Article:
A new look at complex tumor cells
TROY, N.Y.—How do you turn around the situation with a disease so difficult to treat that average survival is a mere 11-15 months after diagnosis? While not the only disease with this kind of distinction, for glioblastoma—which is the most common primary malignant brain tumor, as well as the most aggressive cancer that begins in the brain—the answer here is the usual answer: Better understanding of disease etiology and progression leads to better treatments, faster.
Early March saw research published in Science Advances by Dr. Xavier Intes, a professor of biomedical engineering at Rensselaer Polytechnic University, and colleagues that supports that better understanding with a novel imaging technique and 3D printing.
More specifically, Intes joined with a multidisciplinary team that included researchers at Northeastern University and the Icahn School of Medicine at Mount Sinai to demonstrate a methodology that combines the bioprinting and imaging of glioblastoma cells in a cost-effective way that more closely models what happens inside the human body.
“There is a need to understand the biology and the complexity of the glioblastoma,” said Intes, who is also the co-director of the Center for Modeling, Simulation and Imaging for Medicine (CeMSIM) at Rensselaer. “What’s known is that glioblastomas are very complex in terms of their makeup, and this can differ from patient to patient.”
The creation of the model was led by Dr. Guohao Dai, an associate professor of bioengineering at Northeastern University, with the team making bioinks out of patient-derived tumor cells and printed them along with blood vessels to create the 3D tumor cell model. According to the researchers, the vasculature that they created allowed the printed tissue to live and mature so that researchers could study it over a matter of months.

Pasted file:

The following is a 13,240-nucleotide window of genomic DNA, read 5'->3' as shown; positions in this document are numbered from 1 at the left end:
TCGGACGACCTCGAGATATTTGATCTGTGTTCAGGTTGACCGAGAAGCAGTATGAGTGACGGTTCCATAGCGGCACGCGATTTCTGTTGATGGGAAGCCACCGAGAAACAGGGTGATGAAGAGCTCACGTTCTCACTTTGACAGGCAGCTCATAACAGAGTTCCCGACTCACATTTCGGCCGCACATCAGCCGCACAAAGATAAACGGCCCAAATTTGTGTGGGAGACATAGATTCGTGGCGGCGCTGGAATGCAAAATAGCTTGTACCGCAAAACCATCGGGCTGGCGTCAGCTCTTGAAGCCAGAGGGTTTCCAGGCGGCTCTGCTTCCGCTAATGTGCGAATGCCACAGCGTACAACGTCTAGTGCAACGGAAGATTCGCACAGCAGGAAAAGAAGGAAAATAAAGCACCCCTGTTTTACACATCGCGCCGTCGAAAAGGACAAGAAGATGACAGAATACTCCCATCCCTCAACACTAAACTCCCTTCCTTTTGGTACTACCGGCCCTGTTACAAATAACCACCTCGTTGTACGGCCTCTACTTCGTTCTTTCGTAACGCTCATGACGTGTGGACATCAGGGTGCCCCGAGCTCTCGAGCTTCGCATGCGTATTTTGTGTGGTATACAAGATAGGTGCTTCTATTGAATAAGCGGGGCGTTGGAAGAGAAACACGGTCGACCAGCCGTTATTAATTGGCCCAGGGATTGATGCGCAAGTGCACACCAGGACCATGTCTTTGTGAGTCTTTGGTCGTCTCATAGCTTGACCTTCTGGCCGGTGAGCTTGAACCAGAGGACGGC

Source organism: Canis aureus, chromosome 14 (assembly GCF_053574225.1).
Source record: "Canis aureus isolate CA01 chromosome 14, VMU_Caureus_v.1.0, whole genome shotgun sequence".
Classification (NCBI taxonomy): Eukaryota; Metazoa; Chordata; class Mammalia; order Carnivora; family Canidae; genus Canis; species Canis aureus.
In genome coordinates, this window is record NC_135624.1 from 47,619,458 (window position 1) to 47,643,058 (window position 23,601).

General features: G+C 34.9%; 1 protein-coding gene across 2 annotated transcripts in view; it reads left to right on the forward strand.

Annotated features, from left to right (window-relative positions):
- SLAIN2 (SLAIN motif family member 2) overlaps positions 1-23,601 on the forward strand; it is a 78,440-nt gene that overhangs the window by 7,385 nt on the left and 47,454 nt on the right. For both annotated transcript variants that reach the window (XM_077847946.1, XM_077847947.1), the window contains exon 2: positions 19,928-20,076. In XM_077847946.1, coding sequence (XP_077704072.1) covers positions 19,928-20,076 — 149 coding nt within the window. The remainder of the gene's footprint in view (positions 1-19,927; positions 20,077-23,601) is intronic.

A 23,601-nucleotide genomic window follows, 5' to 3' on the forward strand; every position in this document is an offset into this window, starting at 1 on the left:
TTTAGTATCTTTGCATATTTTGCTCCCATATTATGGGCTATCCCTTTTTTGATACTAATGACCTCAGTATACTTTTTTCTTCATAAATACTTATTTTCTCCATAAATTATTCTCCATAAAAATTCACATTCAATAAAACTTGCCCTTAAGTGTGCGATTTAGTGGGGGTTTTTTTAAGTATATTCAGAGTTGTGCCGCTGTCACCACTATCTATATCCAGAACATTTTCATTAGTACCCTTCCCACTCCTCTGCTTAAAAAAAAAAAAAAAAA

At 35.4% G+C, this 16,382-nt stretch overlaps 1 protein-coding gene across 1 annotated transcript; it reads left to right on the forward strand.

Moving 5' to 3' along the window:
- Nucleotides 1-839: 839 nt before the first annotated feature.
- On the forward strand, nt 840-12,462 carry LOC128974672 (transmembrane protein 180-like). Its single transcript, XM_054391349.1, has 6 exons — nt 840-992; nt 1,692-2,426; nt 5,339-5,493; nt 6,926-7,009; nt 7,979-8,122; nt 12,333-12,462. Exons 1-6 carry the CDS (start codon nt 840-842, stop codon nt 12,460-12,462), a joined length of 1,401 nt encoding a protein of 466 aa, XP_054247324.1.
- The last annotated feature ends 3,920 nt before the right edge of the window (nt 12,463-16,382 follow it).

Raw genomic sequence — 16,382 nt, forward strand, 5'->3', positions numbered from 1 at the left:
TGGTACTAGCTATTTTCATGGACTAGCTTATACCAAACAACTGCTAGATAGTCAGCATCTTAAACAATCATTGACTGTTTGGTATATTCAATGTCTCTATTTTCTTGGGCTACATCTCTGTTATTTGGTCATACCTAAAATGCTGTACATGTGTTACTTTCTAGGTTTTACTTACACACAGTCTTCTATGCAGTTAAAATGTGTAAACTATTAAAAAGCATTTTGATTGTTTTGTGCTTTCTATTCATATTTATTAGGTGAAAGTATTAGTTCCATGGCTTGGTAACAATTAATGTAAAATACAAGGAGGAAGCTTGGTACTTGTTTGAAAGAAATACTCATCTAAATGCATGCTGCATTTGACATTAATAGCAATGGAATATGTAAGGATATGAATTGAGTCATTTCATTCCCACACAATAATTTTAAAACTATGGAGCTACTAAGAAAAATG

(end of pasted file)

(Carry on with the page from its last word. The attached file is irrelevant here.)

As noted by Rensselaer in a news release about the work, “The bioprinted blood vessels also provided channels for therapeutics to travel through—in this case, the chemotherapy drug temozolomide. In the body, drug delivery to glioblastoma cells is especially complicated because of the blood-brain barrier, a wall of cells that blocks most substances from reaching the brain.”
But because their 3D model reportedly could more closely replicate this impediment, the team’s method allowed for a more accurate evaluation of drug effectiveness than by directly injecting the drug into cells.
“That’s the unique part of the bioprinting that has been very powerful,” Intes commented. “It’s closer to what would happen in vivo.”
But it wasn’t just about the model itself; the other part of the equation was how to view the model and what was happening. To that end—to see if the drug was making it to the glioblastoma cells and working—Intes and his team developed a specialized technique that could quickly take images of the bioprinted tissue at the cellular level through the thick Plexiglas container in which the tissue was contained. Notably, it had to do so using as little light as possible, so as to not damage the cells.
“We developed a new technology that allows us to go deeper than florescence microscopy,” Intes explained. “It allows us to see, first, if the cells are growing, and then, if they respond to the drug.”
This technique, according to Intes, could allow researchers to evaluate the effectiveness of multiple drugs at the same time. However, it is not yet realistic for studying the effectiveness of certain therapeutics on a person’s individual tumor, he points out, because of the short time period in which clinicians often have to provide treatment.